Life in Black and White simply can not prove much about areas other than those very like itself, in northern and western Virginia, Maryland, and Kentucky. But its very real excellence lies in the thorough picture it presents of Loudoun County. Part One describes the county's white community, with emphasis on its ruling class and special attention to family histories. Courtship, marriage, childrearing, and divorces (rare, but sometimes extraordinarily interesting) all receive thorough and judicious assessment. Part Two, which contains the controversial arguments about the African American family in slavery, treats black families both slave and free, arguing for a matrifocal if not matriarchal organization and the importance of extended family for such comfort and sense of personhood the slavery experience could allow. Stevenson suggests, not dogmatically, the possibility of some continuity from African matrifocal social arrangements. The concept of Southern patriarchy is repeatedly and sensibly invoked in discussing the political dynamics of white and free-black families, but most of the discussion of families in slavery argues against enslaved men functioning as real patriarchs, even within the quarters.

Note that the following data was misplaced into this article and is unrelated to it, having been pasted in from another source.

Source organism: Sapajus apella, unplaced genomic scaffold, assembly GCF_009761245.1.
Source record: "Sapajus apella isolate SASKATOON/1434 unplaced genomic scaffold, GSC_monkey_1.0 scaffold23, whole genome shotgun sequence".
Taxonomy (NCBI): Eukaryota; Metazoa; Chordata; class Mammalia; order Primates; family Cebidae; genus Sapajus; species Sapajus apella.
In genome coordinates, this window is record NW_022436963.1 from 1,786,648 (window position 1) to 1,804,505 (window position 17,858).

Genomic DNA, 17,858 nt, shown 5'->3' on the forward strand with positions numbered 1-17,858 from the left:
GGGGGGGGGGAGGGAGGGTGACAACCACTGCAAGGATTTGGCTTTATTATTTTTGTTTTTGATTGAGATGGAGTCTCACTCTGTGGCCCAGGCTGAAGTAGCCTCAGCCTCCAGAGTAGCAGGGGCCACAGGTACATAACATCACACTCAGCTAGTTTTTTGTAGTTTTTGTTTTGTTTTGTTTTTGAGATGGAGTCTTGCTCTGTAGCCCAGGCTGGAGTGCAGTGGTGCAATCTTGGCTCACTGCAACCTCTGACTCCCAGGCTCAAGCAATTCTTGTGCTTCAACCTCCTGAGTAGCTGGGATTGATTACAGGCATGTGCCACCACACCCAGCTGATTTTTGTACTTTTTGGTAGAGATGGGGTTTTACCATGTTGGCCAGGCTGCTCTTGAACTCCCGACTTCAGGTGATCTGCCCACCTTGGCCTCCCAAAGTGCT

Not surprisingly, Stevenson tends to emphasize evidence that best supports her thesis. The two most elaborate documents she presents, as appendices, are an inventory of slaves on five different plantations drawn up by George Washington in 1799 and three successive inventories (1830, 1839, and 1852) made by Claiborne Gooch of his slaves in Richmond. Only one of Washington's plantations was in Loudon, but all were in the Northern Neck, so the evidence of divided families here is entirely relevant. Richmond, on the other hand, is typical neither of the Northern Neck nor of rural Virginia. It is also worth mentioning that, though Stevenson describes Washington as a slaveholder in considerable detail, she does not feel it necessary to mention (although she assuredly knows it) that Washington freed all of his slaves by his will, that Martha, who owned slaves in her own right, also freed hers, and that both arranged that the slaves should be freed only after both had died to prevent dislocation of families.